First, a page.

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You realise how hard programming the CNC stuff is though?

I wasn't being a bellend, I just thought it funny how hey discussed parts but overlooked the time involved.
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Old 11-14-2012, 04:39 PM   #49
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Quote:
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You realise how hard programming the CNC stuff is though?

I wasn't being a bellend, I just thought it funny how hey discussed parts but overlooked the time involved.


I doubt the people in the guitar factories actually program them, the code for the software is probably written when they buy them, like buying a PC with Windows installed. Sure it takes time for the people writing the code but how far back are we taking this?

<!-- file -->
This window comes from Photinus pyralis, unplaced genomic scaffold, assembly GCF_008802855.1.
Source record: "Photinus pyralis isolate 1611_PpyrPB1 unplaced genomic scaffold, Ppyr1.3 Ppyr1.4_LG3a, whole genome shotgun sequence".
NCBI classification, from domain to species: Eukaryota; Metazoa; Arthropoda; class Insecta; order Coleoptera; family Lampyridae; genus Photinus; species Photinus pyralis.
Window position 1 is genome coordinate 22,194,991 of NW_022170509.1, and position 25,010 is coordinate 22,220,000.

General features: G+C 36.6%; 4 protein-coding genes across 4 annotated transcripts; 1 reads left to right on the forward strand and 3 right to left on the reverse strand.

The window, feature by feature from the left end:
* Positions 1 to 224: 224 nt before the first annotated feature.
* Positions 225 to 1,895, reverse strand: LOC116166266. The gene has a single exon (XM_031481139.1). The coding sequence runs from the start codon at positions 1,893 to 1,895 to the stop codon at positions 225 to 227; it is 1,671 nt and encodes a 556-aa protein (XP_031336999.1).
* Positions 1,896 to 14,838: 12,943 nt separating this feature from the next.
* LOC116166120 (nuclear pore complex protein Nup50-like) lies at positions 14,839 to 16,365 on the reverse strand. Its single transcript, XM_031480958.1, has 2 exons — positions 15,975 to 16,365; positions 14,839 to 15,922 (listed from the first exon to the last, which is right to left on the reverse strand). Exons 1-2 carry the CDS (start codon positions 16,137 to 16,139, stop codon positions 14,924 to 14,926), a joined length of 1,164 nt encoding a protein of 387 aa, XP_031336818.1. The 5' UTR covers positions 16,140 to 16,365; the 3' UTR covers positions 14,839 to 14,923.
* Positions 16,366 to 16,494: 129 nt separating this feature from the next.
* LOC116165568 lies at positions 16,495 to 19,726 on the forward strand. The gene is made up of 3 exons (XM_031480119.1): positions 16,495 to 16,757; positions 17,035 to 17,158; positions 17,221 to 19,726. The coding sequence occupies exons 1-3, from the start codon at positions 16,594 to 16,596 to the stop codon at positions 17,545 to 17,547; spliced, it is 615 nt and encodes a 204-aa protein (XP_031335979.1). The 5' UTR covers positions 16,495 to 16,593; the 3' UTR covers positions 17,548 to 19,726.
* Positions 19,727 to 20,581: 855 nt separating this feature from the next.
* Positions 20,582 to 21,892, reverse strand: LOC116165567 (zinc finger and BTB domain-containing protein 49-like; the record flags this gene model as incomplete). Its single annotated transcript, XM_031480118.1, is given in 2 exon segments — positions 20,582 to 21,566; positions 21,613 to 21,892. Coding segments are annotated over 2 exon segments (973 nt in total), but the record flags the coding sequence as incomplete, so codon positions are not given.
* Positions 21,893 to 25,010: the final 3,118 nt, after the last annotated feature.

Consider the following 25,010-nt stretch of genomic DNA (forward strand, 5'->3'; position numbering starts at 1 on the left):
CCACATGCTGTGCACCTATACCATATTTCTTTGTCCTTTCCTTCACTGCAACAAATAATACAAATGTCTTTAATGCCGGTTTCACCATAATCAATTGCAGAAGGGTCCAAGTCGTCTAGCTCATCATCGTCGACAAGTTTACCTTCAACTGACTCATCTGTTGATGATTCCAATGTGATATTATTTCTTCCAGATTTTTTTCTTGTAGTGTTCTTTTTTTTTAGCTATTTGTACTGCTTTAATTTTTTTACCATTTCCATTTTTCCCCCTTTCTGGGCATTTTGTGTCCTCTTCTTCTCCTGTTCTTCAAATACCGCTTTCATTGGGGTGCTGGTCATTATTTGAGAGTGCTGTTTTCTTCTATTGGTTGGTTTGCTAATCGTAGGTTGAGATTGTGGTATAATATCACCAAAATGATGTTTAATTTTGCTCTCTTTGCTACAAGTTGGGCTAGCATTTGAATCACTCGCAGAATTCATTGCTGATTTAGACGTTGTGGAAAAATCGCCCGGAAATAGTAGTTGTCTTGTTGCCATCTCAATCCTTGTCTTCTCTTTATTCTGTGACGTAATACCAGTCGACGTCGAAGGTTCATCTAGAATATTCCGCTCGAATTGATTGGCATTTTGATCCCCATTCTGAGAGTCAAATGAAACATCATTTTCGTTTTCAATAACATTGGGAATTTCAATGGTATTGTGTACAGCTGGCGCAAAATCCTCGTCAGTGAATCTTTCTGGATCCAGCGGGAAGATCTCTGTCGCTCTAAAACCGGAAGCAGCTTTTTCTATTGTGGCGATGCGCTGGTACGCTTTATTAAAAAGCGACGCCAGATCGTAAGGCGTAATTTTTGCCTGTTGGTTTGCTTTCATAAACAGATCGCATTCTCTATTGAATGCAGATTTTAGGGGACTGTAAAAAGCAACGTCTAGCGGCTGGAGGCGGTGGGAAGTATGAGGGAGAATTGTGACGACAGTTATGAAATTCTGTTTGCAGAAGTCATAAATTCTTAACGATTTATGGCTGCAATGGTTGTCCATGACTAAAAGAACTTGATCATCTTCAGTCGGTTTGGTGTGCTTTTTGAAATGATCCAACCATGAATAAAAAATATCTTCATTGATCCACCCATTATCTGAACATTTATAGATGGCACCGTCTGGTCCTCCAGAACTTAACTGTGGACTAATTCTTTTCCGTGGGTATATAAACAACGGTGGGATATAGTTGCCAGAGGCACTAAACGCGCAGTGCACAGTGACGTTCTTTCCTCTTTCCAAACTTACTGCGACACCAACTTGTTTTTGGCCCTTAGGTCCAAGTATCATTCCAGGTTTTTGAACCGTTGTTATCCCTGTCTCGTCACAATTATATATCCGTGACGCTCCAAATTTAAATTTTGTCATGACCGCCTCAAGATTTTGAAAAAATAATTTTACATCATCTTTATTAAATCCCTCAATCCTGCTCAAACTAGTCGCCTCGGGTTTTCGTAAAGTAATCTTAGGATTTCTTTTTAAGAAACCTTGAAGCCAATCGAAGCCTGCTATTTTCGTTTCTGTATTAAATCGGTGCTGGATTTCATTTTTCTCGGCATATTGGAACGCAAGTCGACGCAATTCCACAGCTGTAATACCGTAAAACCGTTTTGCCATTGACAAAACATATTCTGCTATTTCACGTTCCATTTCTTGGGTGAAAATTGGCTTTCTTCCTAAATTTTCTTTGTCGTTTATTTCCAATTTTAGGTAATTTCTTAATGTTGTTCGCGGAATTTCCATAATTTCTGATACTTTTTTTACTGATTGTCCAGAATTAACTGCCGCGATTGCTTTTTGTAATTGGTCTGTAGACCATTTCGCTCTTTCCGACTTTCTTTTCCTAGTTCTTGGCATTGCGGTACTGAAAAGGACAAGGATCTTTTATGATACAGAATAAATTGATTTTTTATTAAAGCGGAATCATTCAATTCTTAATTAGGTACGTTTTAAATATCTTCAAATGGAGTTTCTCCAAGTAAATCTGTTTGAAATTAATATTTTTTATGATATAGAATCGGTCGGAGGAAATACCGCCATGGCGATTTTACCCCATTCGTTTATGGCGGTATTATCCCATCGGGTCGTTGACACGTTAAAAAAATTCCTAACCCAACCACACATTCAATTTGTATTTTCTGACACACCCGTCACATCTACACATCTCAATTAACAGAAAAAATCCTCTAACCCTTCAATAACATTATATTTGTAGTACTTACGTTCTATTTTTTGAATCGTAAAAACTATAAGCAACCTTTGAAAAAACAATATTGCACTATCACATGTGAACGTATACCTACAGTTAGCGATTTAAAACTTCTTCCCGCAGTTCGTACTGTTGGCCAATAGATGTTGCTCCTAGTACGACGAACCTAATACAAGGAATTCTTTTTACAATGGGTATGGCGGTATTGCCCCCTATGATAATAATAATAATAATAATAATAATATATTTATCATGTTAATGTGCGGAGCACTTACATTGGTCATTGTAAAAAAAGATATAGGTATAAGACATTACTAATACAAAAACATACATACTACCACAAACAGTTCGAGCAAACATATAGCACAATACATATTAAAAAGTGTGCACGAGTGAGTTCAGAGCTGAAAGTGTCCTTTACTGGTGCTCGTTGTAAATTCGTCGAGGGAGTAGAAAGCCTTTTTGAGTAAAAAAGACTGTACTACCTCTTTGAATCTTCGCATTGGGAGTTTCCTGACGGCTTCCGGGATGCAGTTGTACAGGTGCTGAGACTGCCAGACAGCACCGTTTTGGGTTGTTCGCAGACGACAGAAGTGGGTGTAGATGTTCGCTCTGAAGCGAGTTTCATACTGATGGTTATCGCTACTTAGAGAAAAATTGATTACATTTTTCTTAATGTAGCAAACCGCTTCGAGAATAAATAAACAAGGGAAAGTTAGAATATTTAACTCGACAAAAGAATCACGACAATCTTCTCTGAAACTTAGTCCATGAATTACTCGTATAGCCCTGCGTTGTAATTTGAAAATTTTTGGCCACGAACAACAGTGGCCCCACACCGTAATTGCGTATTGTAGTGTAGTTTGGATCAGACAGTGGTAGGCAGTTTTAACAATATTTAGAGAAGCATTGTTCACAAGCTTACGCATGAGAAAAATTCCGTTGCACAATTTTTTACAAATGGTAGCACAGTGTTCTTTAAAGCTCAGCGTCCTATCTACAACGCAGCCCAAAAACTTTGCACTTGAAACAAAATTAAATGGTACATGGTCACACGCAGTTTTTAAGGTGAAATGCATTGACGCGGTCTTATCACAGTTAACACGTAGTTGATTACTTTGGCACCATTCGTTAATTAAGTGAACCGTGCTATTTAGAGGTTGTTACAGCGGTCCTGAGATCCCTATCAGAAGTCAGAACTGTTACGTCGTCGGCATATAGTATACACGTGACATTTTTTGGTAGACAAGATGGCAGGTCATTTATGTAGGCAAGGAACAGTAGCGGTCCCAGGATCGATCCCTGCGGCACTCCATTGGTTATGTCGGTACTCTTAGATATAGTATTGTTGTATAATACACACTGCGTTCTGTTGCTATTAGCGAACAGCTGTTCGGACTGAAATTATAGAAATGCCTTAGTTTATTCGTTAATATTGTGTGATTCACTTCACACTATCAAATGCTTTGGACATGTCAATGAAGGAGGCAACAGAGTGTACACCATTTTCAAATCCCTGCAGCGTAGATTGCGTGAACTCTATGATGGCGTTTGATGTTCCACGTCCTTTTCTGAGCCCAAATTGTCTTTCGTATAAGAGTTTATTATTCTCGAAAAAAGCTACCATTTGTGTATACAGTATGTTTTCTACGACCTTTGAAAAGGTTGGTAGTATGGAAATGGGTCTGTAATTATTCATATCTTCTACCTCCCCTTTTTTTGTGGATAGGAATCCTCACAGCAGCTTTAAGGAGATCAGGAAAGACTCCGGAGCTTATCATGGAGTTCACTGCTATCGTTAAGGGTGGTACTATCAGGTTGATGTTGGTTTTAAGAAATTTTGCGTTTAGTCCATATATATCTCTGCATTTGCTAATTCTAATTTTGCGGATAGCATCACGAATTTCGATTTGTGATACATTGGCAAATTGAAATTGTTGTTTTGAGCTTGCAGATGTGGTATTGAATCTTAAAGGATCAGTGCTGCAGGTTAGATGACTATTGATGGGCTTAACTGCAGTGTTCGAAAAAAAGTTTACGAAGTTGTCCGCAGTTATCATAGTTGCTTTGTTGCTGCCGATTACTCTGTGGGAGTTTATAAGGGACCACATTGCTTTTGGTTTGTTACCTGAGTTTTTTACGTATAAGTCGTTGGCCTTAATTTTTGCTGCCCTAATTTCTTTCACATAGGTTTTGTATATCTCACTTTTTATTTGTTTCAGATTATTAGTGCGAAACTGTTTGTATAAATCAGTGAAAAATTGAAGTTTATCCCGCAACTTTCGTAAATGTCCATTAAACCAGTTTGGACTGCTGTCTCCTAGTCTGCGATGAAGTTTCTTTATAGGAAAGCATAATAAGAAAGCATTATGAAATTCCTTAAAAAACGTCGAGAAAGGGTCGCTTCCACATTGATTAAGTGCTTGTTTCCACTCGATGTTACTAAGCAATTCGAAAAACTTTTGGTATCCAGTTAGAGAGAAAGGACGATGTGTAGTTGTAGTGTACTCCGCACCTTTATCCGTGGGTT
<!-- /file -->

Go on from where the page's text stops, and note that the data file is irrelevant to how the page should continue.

I didn't over look the time, if you do it by hand you have to measure for every single blank you only have to set the co ordinates on a CNC machine once and you can make as many as you like, sort of like a real life copy and paste.

I was mainly trying to illustrate the power of wholesale as the Cap'n said the guitar was cheaper than the sum of it's parts.

Basically, I can buy the materials and then invest time and effort OR for the same price I can get the materials and someone/thing else's time and effort.

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Old 11-14-2012, 05:16 PM   #50
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Originally Posted by Tom 1.0
You realise how hard programming the CNC stuff is though?

No, but I'll know soon enough, since I'm taking a CNC class next semester. I'm actually more worried about learning to use a CAD program to design than I am the actual operation of the CNC(unless Google Sketchup can be used in place of one?). Still, the hours used to learn those things would be small potatoes for someone who's interested in mass production.